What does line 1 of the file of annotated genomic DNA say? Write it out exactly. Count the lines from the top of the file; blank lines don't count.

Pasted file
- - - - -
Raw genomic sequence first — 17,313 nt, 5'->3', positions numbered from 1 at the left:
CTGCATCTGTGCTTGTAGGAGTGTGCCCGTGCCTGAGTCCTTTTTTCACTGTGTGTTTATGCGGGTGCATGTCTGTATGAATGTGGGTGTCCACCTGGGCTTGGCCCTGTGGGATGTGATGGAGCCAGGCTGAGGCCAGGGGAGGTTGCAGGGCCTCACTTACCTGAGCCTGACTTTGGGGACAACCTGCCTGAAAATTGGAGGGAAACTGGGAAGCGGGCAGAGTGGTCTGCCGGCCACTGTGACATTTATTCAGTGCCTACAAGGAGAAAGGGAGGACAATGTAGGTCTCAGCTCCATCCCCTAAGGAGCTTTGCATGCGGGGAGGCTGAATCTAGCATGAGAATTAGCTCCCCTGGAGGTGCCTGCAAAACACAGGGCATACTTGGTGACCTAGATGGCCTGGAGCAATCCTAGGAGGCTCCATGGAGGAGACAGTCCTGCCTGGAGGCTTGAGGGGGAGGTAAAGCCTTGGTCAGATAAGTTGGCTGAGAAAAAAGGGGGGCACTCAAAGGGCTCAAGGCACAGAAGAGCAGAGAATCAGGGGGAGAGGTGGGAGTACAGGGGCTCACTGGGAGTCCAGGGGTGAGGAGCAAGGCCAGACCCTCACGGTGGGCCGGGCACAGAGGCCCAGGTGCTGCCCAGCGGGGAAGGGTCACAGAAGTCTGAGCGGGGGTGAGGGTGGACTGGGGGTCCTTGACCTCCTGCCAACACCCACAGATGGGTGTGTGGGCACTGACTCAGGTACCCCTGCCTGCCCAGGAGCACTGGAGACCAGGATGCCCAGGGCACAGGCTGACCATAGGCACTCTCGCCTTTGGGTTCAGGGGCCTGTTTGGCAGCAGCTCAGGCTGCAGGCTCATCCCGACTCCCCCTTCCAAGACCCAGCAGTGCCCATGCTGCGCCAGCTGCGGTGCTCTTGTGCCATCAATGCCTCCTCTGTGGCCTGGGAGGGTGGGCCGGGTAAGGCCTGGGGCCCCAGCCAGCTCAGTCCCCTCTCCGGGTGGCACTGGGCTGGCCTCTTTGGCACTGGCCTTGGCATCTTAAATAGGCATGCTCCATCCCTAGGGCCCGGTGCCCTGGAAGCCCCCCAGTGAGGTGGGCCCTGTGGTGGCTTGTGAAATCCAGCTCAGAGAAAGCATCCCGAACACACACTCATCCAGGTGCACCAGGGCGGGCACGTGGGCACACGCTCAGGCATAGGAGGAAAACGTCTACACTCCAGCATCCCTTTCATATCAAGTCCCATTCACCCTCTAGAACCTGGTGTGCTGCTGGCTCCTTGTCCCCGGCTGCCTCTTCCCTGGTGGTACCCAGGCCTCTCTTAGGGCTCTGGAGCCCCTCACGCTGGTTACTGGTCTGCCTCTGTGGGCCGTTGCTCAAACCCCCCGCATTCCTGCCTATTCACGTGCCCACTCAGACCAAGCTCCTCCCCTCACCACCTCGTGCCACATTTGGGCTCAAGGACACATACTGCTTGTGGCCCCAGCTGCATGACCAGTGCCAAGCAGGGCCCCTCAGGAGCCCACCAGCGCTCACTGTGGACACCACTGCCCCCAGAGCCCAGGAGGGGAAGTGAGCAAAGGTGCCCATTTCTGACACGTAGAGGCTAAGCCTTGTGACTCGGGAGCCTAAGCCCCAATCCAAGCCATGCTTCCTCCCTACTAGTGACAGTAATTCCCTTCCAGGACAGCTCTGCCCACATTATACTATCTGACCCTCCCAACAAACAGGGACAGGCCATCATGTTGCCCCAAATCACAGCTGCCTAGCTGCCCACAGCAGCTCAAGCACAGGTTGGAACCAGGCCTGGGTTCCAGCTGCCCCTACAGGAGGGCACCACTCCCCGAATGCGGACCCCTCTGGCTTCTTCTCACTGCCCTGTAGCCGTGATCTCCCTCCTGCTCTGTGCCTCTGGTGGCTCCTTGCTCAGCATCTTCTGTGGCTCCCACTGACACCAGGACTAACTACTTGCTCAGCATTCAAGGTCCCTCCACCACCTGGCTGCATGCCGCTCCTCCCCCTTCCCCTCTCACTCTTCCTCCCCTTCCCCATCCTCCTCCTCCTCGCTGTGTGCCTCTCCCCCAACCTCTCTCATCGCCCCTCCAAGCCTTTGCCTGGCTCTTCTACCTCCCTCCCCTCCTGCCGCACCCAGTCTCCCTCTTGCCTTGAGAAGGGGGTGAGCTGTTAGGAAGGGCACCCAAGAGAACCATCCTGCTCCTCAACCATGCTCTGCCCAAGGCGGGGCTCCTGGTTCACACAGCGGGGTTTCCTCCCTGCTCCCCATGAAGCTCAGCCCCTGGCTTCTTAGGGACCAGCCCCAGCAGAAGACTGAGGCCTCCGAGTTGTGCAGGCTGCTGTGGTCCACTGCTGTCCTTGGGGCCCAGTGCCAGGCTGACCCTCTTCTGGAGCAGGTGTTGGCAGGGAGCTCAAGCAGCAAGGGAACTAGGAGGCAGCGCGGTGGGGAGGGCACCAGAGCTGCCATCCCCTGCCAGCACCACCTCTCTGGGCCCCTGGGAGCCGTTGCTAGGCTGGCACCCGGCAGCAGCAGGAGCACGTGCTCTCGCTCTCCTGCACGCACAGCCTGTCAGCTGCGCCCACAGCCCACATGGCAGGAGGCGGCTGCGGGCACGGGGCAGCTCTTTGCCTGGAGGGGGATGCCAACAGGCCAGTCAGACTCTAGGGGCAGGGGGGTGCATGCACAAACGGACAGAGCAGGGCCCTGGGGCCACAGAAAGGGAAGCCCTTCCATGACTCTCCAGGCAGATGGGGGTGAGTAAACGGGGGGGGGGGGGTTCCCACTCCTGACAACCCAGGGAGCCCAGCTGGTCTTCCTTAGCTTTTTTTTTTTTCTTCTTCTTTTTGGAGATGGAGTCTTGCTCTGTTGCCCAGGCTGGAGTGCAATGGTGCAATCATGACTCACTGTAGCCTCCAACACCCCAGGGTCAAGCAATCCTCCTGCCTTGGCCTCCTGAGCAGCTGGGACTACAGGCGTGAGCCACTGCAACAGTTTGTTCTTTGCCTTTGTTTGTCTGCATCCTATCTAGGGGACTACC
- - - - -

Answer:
Raw genomic sequence first — 17,313 nt, 5'->3', positions numbered from 1 at the left: